In fourth period (Art Appreciation), Mr. Dunfry casually mentions that an X-ray of a 16th century Italian painting of Jesus revealed a man dressed in Renaissance clothing painted underneath. This gets our attention; we ask, “Does that mean that Jesus was, at heart, un uomo universale?” Dunfry says, “I don’t speak Spanish.”
“Have other paintings been X-rayed?” we ask. Dunfry shrugs and says, sure, some have; it wasn’t all that uncommon for painters to paint over old canvases, and now restorers sometimes notice that blah blah blah. Is it any wonder we don’t pay attention to him? So we interrupt: “Why has no one told us this before?” we all cry.
Dunfry tells us another example: the Arnolfini wedding portrait that we went over last week was also X-rayed, and the scan showed the subjects’ feet were sketched in one position, painted in a second position, and then this was painted over in a third position. “Show us!” we demand. He finds it on the computer, and we are startled to see that when all three sets of feet are looped, the Arnolfinis are doing the Foxtrot. “Was Jan Van Eyck the palimpsest for Arthur Murray?” we want to know. “OK, that’s enough,” Dunfry says, alarmed by our shouting. But this is pretty much how it starts. We all become obsessed with Pentimento.
By happy accident, Andrew Hunt has gotten second place at the science fair for a working infra-red spectrometer and we commandeer this (over his protests); we head to the school’s library, find a big reference book of famous paintings and put it to work (we know: it shouldn’t work but it does; don’t question). We scan a print of Picasso’s “Old Guitarist” and find the image of a woman behind him. Is it supposed to be Melpomene? Or is it just the person that the guitarist is singing is about? Did they break up? Is this the guy who wrote “I Know It’s Over” for The Smiths? That song is SAD. (And he kind of looks like Morrissey.)
Further scans reveal:
(1) Van Gogh’s “Sunflowers” originally depicted just one sunflower and a ton of baby’s breath;
(2) The guy in Edvard Munch’s “The Scream” originally had glasses, a pitchfork and was standing next to the “American Gothic” lady (who was also screaming, N.B.);
(3) the appearance of the Mona Lisa’s smile was originally a result of the shadowing as opposed to the shadowing being a result of the smile (also: no bra);
(4) “Whistler’s Mother” started off life as “Whistler’s Father” (if you get what we’re saying).
Mr. Dunfry finally tracks us down and threatens us all with Saturday detention if we don’t give the spectrometer back (you only got second place, so get over yourself, Andrew Hunt). “Please!” we tell him, “One more!” and before he can say anything we point the spectrometer at him.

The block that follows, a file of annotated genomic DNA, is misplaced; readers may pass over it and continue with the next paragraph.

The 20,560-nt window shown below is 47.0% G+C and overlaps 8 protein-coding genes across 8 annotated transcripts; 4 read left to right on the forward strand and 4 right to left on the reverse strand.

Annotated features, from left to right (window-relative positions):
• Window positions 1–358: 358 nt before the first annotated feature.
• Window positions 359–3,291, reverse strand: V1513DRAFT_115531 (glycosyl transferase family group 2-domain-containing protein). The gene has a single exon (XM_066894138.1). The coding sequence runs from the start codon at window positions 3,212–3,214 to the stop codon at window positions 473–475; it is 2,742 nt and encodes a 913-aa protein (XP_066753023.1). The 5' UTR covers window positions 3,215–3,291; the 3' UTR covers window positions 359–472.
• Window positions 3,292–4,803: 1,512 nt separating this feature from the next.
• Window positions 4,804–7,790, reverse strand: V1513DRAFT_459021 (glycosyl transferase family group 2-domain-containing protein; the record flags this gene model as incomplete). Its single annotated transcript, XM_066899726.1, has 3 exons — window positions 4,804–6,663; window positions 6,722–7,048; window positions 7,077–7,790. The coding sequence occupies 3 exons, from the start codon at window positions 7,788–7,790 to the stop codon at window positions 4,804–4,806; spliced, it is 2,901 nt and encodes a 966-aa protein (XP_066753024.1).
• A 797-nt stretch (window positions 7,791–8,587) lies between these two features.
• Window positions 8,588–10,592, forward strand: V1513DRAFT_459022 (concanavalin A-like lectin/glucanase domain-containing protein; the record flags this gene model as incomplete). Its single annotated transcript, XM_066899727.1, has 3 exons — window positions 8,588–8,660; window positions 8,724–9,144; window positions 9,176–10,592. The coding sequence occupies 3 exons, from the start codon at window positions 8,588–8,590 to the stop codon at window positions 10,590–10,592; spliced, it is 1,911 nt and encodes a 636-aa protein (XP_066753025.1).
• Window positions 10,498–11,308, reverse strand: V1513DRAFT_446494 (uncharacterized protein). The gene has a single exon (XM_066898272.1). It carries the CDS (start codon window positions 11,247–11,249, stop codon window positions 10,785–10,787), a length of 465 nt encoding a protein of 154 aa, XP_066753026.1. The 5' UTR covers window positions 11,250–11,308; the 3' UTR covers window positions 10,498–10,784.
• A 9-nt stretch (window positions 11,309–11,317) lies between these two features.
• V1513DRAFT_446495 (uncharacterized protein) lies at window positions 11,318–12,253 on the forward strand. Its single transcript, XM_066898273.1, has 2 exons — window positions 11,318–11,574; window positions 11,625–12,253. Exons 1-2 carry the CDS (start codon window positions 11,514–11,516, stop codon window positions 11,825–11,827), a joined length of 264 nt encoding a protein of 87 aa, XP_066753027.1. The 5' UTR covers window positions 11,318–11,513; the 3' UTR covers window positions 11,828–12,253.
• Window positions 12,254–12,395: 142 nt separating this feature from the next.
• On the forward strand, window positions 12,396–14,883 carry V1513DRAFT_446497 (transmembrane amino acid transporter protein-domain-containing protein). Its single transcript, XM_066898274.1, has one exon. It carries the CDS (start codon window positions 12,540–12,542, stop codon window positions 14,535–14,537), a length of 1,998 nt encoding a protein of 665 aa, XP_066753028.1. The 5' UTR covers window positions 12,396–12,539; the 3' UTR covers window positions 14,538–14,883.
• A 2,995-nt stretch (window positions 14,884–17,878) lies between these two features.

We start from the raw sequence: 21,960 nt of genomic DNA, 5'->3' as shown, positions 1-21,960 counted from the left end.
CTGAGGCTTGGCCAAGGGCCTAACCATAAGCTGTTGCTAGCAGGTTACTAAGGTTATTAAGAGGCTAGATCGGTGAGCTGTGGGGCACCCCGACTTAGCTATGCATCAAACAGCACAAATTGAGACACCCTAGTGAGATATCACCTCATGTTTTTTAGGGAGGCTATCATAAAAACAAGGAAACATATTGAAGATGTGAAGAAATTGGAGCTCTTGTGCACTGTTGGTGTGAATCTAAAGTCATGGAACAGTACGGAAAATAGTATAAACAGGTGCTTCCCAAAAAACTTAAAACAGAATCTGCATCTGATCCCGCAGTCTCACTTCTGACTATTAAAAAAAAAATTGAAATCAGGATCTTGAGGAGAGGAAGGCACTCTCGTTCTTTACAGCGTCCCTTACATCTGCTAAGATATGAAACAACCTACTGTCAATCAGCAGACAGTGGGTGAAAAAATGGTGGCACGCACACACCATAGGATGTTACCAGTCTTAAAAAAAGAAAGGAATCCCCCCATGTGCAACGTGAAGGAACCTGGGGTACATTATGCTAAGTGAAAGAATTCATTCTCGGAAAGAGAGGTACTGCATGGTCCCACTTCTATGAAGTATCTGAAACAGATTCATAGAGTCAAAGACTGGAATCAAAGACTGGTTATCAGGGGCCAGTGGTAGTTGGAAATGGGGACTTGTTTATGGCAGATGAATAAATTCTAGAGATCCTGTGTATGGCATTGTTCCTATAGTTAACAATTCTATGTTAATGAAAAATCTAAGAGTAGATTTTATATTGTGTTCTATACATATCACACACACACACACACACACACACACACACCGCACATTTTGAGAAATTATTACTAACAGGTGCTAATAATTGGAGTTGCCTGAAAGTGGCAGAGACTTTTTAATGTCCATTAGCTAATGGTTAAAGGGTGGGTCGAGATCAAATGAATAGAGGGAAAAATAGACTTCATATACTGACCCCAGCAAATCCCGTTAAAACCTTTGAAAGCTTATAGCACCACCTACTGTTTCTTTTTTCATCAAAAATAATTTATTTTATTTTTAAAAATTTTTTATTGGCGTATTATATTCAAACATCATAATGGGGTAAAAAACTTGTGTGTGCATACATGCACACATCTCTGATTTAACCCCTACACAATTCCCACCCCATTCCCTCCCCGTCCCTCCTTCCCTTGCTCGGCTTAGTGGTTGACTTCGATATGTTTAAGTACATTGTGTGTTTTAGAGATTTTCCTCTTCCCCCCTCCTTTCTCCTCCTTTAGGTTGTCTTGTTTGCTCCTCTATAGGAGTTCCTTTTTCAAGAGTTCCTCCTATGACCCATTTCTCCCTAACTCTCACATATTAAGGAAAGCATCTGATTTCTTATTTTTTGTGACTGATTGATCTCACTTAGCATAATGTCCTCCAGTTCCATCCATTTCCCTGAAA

The scan shows beneath that he used to not have a beard, that he grew it to conceal malocclusion; that when he was little he wanted to grow up to be Ricky Nelson (which, who?); that his heart was broken early and he never really loved again (though he is married, N.B.); that he wanted to be a painter himself but could not overcome the fear of failure; that as each new year arrives, he thinks he could still have made a go of it the previous year, but this year it really is too late; that he plans to give everyone in fourth period a B.
(Looking at him with the spectrometer, it occurs to some of us, is like the opposite of when he puts a whole stack of transparencies on the overhead and then removes them one by one until he gets to the one he wants and the chaos resolves itself into words: it is totally our favorite trick of his.)
Dunfry is quiet as we do this: each underpainting influences in some way the next layer and we are all like the onion metaphor in Peer Gynt (we are reading this in AP English), each layer of paint nudging the next layer of paint one way or another until the mammoth commune of neurotransmissions gets complex enough to be a “soul”. We are not supposed to talk about religion in school (due to the separation of Church and State) but that is what it is, right? But like we said: Dunfry is quiet. But then Dunfry looks like he is about to not be quiet; he is about to say something about what the implications of this might be, but then the bell that ends fourth period rings, and we all literally scream our heads off and run into the cafeteria.
Today is pizza day.